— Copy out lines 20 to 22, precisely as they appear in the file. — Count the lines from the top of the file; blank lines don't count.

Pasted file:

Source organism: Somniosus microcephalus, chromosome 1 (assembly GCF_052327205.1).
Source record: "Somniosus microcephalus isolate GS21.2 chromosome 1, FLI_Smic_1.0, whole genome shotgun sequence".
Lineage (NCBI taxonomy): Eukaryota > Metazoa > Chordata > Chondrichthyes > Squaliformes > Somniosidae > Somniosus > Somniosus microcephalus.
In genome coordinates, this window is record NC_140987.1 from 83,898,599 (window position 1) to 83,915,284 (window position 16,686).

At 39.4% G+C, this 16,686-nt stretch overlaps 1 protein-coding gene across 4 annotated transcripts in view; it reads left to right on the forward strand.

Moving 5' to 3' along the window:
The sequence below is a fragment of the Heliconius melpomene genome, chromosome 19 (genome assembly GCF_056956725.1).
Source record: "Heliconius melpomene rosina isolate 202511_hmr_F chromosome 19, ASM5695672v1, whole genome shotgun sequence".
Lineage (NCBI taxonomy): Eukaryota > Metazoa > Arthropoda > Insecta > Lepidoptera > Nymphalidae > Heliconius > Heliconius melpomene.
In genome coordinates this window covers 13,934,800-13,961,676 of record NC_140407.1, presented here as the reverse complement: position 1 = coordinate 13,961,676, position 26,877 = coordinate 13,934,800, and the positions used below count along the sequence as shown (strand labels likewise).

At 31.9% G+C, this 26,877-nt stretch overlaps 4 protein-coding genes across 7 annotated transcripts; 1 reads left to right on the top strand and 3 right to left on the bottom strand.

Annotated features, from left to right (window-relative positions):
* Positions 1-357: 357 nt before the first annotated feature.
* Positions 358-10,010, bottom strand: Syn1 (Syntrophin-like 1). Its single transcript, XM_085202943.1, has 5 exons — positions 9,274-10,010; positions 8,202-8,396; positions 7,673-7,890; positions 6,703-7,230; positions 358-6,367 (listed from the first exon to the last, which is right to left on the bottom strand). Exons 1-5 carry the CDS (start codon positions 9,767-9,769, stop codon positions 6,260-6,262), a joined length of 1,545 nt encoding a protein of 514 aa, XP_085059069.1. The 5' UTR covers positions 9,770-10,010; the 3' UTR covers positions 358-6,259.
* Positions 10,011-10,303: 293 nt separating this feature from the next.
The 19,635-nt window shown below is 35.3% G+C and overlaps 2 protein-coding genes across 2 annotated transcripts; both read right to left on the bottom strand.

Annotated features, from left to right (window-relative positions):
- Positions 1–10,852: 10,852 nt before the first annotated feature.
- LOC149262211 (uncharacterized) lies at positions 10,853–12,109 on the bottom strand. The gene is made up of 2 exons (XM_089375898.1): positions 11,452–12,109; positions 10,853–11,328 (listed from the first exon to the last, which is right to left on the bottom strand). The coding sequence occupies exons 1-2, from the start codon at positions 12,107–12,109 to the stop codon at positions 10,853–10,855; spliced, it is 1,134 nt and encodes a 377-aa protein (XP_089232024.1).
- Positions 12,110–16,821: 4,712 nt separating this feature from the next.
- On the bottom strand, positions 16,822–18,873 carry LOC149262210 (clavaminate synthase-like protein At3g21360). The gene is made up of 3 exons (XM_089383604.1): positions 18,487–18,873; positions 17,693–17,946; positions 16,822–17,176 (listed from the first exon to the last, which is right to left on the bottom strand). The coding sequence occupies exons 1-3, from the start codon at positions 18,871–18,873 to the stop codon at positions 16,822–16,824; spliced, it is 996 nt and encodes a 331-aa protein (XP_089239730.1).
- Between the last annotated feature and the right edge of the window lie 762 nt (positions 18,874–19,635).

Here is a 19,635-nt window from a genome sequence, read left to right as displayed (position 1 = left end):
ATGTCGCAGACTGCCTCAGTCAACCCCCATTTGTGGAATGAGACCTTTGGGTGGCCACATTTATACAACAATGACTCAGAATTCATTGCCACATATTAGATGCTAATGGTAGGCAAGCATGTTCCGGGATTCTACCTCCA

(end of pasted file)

- Positions 12,110–16,821: 4,712 nt separating this feature from the next.
- On the bottom strand, positions 16,822–18,873 carry LOC149262210 (clavaminate synthase-like protein At3g21360). The gene is made up of 3 exons (XM_089383604.1): positions 18,487–18,873; positions 17,693–17,946; positions 16,822–17,176 (listed from the first exon to the last, which is right to left on the bottom strand). The coding sequence occupies exons 1-3, from the start codon at positions 18,871–18,873 to the stop codon at positions 16,822–16,824; spliced, it is 996 nt and encodes a 331-aa protein (XP_089239730.1).
- Between the last annotated feature and the right edge of the window lie 762 nt (positions 18,874–19,635).